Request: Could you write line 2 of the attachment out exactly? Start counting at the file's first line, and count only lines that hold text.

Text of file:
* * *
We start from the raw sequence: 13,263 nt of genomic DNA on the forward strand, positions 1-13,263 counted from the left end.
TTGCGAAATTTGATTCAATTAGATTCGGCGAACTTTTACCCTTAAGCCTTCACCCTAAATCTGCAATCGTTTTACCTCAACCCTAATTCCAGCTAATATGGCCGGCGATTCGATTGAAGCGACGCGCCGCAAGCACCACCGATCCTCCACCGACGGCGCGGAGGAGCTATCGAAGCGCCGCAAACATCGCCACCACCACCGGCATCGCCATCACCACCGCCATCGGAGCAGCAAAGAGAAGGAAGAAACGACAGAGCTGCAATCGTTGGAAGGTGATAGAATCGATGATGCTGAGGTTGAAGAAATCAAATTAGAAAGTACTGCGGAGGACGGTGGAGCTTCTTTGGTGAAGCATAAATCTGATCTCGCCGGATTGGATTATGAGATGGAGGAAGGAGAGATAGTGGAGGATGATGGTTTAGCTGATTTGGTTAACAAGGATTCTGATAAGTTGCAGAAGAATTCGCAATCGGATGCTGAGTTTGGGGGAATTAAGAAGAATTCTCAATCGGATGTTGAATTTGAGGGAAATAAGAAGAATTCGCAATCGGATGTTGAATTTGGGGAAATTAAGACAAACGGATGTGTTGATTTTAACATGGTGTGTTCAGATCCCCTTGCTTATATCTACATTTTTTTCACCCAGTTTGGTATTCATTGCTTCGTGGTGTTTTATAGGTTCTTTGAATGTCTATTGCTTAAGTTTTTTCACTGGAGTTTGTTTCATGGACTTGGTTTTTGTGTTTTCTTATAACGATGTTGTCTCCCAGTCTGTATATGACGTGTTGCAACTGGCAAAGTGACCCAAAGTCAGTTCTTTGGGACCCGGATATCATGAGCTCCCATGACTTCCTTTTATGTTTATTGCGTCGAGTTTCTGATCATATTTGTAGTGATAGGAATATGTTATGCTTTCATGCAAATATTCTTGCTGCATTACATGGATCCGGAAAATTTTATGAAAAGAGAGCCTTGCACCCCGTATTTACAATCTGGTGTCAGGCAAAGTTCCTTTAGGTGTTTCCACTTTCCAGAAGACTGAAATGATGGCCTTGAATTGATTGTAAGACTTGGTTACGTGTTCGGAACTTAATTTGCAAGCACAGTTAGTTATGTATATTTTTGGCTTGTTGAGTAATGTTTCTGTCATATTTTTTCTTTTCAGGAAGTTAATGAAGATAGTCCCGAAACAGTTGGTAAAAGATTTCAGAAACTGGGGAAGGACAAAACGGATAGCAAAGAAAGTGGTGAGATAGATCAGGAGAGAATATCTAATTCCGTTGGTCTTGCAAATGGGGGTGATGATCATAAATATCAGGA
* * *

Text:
TTGCGAAATTTGATTCAATTAGATTCGGCGAACTTTTACCCTTAAGCCTTCACCCTAAATCTGCAATCGTTTTACCTCAACCCTAATTCCAGCTAATATGGCCGGCGATTCGATTGAAGCGACGCGCCGCAAGCACCACCGATCCTCCACCGACGGCGCGGAGGAGCTATCGAAGCGCCGCAAACATCGCCACCACCACCGGCATCGCCATCACCACCGCCATCGGAGCAGCAAAGAGAAGGAAGAAACGACAGAGCTGCAATCGTTGGAAGGTGATAGAATCGATGATGCTGAGGTTGAAGAAATCAAATTAGAAAGTACTGCGGAGGACGGTGGAGCTTCTTTGGTGAAGCATAAATCTGATCTCGCCGGATTGGATTATGAGATGGAGGAAGGAGAGATAGTGGAGGATGATGGTTTAGCTGATTTGGTTAACAAGGATTCTGATAAGTTGCAGAAGAATTCGCAATCGGATGCTGAGTTTGGGGGAATTAAGAAGAATTCTCAATCGGATGTTGAATTTGAGGGAAATAAGAAGAATTCGCAATCGGATGTTGAATTTGGGGAAATTAAGACAAACGGATGTGTTGATTTTAACATGGTGTGTTCAGATCCCCTTGCTTATATCTACATTTTTTTCACCCAGTTTGGTATTCATTGCTTCGTGGTGTTTTATAGGTTCTTTGAATGTCTATTGCTTAAGTTTTTTCACTGGAGTTTGTTTCATGGACTTGGTTTTTGTGTTTTCTTATAACGATGTTGTCTCCCAGTCTGTATATGACGTGTTGCAACTGGCAAAGTGACCCAAAGTCAGTTCTTTGGGACCCGGATATCATGAGCTCCCATGACTTCCTTTTATGTTTATTGCGTCGAGTTTCTGATCATATTTGTAGTGATAGGAATATGTTATGCTTTCATGCAAATATTCTTGCTGCATTACATGGATCCGGAAAATTTTATGAAAAGAGAGCCTTGCACCCCGTATTTACAATCTGGTGTCAGGCAAAGTTCCTTTAGGTGTTTCCACTTTCCAGAAGACTGAAATGATGGCCTTGAATTGATTGTAAGACTTGGTTACGTGTTCGGAACTTAATTTGCAAGCACAGTTAGTTATGTATATTTTTGGCTTGTTGAGTAATGTTTCTGTCATATTTTTTCTTTTCAGGAAGTTAATGAAGATAGTCCCGAAACAGTTGGTAAAAGATTTCAGAAACTGGGGAAGGACAAAACGGATAGCAAAGAAAGTGGTGAGATAGATCAGGAGAGAATATCTAATTCCGTTGGTCTTGCAAATGGGGGTGATGATCATAAATATCAGGA